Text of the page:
Understanding the PEPPER: “My Patients Are Sicker Than Everyone Else’s Patients”

June 21, 2023 | By Dr. Ronald Hirsch


We have all heard it time and time again. In fact, I recall telling my hospital’s chief medical officer that I treat sicker patients than others to explain why my average length of stay was longer than that of other internists on the medical staff. The difference, of course, was that for my patients it was true, but not for the other doctors. 

When I review Program for Evaluating Payment Patterns Electronic Reports (PEPPER) with hospitals, I always point out that PEPPER data is comparative data and not a measure of doing things right or wrong. The PEPPER includes measures of the percentage of medical and surgical inpatients whose claims included a CC or MCC (comorbid condition and complication and major comorbid condition and complication). 

A hospital with a “sicker” patient mix, with service lines that care for more complex patients, or a tertiary or quaternary care center, can expect to have a more complex patient population and therefore have more patients with CCs and MCCs. They also would expect to have a higher case mix index (CMI). 

CMI, though, is simply an average of the case weights for all inpatients: a number derived from the weight assigned to each Diagnosis-Related Group (DRG), which in turn comes from the principal diagnosis and the presence or absence of just one CC or MCC on the claim. Hospital administrators like the CMI because it translates directly to revenue.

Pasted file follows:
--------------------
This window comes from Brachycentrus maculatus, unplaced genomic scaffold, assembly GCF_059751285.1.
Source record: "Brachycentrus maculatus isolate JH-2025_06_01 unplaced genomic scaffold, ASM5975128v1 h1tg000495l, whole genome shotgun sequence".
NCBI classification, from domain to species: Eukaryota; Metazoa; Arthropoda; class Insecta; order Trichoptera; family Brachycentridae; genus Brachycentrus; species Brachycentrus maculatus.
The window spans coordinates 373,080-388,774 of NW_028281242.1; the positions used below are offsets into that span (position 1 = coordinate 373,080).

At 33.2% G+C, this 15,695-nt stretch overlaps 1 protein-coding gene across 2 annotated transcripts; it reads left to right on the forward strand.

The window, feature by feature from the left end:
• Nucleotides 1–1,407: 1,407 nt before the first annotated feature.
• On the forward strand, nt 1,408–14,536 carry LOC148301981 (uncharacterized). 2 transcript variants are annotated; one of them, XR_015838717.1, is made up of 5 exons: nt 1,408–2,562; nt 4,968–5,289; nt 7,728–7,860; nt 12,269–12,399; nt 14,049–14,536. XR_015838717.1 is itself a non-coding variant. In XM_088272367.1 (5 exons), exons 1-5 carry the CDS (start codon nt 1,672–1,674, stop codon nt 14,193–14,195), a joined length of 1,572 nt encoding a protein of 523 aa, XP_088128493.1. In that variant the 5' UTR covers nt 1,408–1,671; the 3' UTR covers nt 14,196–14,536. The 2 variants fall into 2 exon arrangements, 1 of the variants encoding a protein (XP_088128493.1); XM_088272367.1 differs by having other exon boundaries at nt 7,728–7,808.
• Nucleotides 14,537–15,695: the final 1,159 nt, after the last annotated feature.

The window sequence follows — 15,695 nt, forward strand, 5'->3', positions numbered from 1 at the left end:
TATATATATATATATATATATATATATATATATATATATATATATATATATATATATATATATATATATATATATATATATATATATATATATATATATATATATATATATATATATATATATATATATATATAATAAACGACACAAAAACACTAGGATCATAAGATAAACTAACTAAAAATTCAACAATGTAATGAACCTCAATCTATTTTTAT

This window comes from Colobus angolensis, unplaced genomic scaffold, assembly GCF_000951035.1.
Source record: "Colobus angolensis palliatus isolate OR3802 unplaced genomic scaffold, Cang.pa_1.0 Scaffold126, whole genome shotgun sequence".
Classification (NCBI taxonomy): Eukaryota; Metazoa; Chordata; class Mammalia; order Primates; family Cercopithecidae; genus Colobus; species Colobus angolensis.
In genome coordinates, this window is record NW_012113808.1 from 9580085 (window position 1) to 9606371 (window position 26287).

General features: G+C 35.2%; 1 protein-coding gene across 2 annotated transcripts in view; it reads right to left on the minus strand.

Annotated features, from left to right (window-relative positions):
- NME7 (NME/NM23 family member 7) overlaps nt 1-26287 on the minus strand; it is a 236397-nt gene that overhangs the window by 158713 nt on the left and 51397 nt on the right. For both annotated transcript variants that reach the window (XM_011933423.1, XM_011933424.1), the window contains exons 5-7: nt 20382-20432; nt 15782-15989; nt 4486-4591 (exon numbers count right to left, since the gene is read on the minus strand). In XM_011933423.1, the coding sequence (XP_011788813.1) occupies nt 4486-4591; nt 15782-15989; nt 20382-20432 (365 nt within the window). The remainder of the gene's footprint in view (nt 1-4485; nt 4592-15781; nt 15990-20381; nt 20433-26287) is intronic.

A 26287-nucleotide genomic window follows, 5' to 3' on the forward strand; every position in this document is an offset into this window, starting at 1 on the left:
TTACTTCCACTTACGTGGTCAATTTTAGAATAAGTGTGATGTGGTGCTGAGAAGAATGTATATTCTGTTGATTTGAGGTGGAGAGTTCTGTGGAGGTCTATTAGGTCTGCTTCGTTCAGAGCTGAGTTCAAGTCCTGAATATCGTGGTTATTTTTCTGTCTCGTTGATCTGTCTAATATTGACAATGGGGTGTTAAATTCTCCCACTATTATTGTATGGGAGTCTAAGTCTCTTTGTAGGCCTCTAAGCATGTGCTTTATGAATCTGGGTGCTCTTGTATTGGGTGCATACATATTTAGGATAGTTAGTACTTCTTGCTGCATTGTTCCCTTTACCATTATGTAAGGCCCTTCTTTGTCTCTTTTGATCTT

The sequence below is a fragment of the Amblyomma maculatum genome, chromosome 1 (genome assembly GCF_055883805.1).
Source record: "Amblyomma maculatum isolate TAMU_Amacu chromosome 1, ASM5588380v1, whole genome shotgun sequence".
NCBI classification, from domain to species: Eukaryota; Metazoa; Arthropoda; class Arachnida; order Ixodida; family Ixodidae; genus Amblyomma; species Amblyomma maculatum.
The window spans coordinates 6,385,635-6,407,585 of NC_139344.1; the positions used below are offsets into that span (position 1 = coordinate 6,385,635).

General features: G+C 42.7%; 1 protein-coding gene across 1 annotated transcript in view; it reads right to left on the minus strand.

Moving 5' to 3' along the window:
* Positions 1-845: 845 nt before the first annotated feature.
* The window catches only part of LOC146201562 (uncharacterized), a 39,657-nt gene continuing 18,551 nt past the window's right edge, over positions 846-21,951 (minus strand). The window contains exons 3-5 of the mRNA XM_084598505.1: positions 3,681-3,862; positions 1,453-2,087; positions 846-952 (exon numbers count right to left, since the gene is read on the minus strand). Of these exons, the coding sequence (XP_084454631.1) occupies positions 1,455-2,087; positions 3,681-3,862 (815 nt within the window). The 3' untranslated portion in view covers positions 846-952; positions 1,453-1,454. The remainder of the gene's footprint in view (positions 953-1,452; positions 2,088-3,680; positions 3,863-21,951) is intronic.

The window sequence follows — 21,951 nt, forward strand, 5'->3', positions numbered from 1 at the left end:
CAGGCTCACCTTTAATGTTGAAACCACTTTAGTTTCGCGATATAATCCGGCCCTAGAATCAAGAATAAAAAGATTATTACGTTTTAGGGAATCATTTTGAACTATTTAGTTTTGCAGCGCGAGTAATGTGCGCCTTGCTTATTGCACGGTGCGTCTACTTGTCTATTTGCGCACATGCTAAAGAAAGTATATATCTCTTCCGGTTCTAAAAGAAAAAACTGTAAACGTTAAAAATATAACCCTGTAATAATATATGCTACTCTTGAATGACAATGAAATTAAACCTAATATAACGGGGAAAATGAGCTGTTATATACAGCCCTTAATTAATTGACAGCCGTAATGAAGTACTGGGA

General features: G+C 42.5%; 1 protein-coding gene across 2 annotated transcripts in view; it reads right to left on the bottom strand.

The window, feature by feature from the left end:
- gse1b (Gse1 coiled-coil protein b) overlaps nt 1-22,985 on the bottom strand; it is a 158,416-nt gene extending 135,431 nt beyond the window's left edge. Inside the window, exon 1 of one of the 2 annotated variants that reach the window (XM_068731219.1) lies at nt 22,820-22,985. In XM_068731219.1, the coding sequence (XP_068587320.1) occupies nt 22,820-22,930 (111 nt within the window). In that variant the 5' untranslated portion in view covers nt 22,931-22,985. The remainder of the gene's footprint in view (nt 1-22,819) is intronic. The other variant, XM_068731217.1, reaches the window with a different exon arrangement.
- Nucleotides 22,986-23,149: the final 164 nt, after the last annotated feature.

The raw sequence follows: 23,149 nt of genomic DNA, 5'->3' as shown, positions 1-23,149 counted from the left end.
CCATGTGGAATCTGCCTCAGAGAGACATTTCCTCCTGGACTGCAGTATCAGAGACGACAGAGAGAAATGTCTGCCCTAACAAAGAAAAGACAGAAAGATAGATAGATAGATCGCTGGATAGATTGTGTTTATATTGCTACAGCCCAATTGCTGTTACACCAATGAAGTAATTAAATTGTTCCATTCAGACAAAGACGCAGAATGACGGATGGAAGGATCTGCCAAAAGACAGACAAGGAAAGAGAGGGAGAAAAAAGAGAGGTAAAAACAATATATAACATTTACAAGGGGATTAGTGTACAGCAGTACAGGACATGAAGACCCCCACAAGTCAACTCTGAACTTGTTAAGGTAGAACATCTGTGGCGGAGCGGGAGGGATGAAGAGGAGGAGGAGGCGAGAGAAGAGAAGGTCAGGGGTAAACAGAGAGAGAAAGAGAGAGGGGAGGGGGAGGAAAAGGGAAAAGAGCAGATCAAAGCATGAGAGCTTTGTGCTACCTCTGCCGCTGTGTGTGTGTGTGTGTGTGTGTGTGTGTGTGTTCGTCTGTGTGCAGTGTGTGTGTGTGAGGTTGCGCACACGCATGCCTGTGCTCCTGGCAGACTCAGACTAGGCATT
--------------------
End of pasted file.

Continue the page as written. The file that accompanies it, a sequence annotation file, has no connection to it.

Improve documentation, move DRGs to higher-weighted DRGs, such as moving a simple pneumonia to a complex pneumonia, or add a CC or MCC to a baseline DRG, and the payment from Medicare increases. 

Read Dr. Hirsch’s full article here. 


Author Bio: Dr. Ronald Hirsch is vice president of the Regulations and Education Group at R1 RCM Inc. Dr. Hirsch was a general internist and HIV specialist and practiced at Signature Medical Associates, a multispecialty practice located in Elgin, IL. He was medical director of case management at Sherman Hospital in Elgin, IL, from 2006 to 2012, where he was chairman of the Medical Records Committee from 1995 to 2012 and served on the Medical Executive Committee. Dr. Hirsch is certified in Health Care Quality and Management by the American Board of Quality Assurance and Utilization Review Physicians, certified in Revenue Integrity by the National Association of Healthcare Revenue Integrity, and on the Advisory Board of the American College of Physician Advisors. He is on the editorial board of RACmonitor.com. He is the co-author of The Hospital Guide to Contemporary Utilization Review, with the third edition published in 2021. 

Subscribe to our email list to get the latest in your inbox